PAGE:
(Medical Xpress)—A team of researchers from Harvard's Psychology Department and Beijing Normal University's State Key Laboratory of Cognitive Neuroscience and Learning, have found differences in the way 4 year old children process geometric concepts. In their paper published in Proceedings of the National Academy of Sciences, the researchers describe geometry experiments conducted with volunteer 4 year old children along with observations and conclusions.
For much of modern history, many thinkers and researchers have sought to explain the nature of geometric understanding in people. Is it innate, for example, or do people learn it somehow. Also, in what ways is it used? Experiments and studies conducted over the years have revealed little about how it happens though it has been shown to be consistent across cultures—children raised in an Amazonian tribe for example, exhibit the same capabilities as those raised in a more modern society who are taught with such tools as a compass and protractor. In this new effort, the researchers sought to determine which sorts of geometric skills 4 year old children use to orient themselves or to distinguish between observable phenomenon.
The researchers ran three different types of experiments. In the first, children were placed inside a rectangular enclosure where they were spun around several times and then asked to find a hidden sticker. In the second, children were asked to look at several pages on a computer screen each of which showed six geometric objects—they were asked to point out which one differed from the others. The third experiment consisted of showing children a printed map of a triangular shaped area for use in locating an object which was sitting in a real triangular enclosure then asking them to find that object.
By making adjustments to the parameters of each experiment such as altering the shape of the rectangular enclosure, the lengths of objects in the computer generated images or removing the angles or walls of the triangular enclosures, the researchers were able to deduce which sort of geometric skills the children were using to accomplish given tasks.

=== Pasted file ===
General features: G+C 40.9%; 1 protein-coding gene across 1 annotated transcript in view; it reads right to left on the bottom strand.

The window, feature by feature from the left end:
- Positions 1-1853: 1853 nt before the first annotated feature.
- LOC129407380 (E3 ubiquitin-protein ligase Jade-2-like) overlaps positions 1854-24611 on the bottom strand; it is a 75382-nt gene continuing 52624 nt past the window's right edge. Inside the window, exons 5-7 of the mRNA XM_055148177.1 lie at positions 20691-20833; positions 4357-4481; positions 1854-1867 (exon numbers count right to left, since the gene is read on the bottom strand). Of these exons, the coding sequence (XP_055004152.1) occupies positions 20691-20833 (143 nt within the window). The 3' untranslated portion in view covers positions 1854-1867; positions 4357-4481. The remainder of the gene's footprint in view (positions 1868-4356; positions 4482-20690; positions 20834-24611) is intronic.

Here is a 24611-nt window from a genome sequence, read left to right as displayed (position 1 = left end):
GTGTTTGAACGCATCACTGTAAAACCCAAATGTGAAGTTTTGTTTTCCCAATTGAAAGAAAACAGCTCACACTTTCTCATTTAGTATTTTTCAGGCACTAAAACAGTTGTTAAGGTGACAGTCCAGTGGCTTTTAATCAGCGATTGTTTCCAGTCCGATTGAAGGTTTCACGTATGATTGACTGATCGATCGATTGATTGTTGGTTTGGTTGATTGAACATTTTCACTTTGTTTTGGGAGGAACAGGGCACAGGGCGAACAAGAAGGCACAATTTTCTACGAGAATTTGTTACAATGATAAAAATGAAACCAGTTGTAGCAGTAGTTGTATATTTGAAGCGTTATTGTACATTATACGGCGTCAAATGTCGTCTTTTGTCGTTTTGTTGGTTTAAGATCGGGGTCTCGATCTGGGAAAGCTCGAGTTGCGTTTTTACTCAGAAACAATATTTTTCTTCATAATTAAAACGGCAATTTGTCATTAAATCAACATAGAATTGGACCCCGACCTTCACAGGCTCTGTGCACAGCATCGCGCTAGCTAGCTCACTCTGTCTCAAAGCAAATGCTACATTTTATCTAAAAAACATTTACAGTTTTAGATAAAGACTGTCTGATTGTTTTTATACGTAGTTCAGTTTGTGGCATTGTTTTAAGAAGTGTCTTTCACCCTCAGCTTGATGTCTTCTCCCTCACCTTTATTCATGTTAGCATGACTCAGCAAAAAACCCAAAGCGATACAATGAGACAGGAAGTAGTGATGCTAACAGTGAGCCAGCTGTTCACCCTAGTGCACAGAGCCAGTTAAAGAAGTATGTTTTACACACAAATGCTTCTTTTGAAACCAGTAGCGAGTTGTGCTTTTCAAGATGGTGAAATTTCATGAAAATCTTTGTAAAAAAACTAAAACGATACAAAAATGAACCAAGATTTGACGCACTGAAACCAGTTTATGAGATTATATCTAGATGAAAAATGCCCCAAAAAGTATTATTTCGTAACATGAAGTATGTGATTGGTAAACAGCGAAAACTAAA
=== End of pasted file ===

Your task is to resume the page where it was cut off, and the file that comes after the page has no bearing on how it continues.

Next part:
In analyzing their results, the researchers found that the children relied on one of two methods to accomplish different tasks—using distance and direction, or making assumptions based on abstraction of information from angles or length of objects. Those children that were good at using distance and direction, for example, were also good at figuring out how to get themselves to a designated spot, while those that were good at picking out which object was different from others were also good at orienting themselves in an enclosure with no corners.
The results don't explain the nature of geometry in people, of course, but they do help show how it evolves. The next big step will be to explain how it is people develop Euclidean type reasoning in their early teens.
More information: Core foundations of abstract geometry, PNAS, Published online before print August 12, 2013, DOI: 10.1073/pnas.1312640110
Human adults from diverse cultures share intuitions about the points, lines, and figures of Euclidean geometry. Do children develop these intuitions by drawing on phylogenetically ancient and developmentally precocious geometric representations that guide their navigation and their analysis of object shape? In what way might these early-arising representations support later-developing Euclidean intuitions? To approach these questions, we investigated the relations among young children's use of geometry in tasks assessing: navigation; visual form analysis; and the interpretation of symbolic, purely geometric maps. Children's navigation depended on the distance and directional relations of the surface layout and predicted their use of a symbolic map with targets designated by surface distances. In contrast, children's analysis of visual forms depended on the size-invariant shape relations of objects and predicted their use of the same map but with targets designated by corner angles. Even though the two map tasks used identical instructions and map displays, children's performance on these tasks showed no evidence of integrated representations of distance and angle. Instead, young children flexibly recruited geometric representations of either navigable layouts or objects to interpret the same spatial symbols. These findings reveal a link between the early-arising geometric representations that humans share with diverse animals and the flexible geometric intuitions that give rise to human knowledge at its highest reaches. Although young children do not appear to integrate core geometric representations, children's use of the abstract geometry in spatial symbols such as maps may provide the earliest clues to the later construction of Euclidean geometry.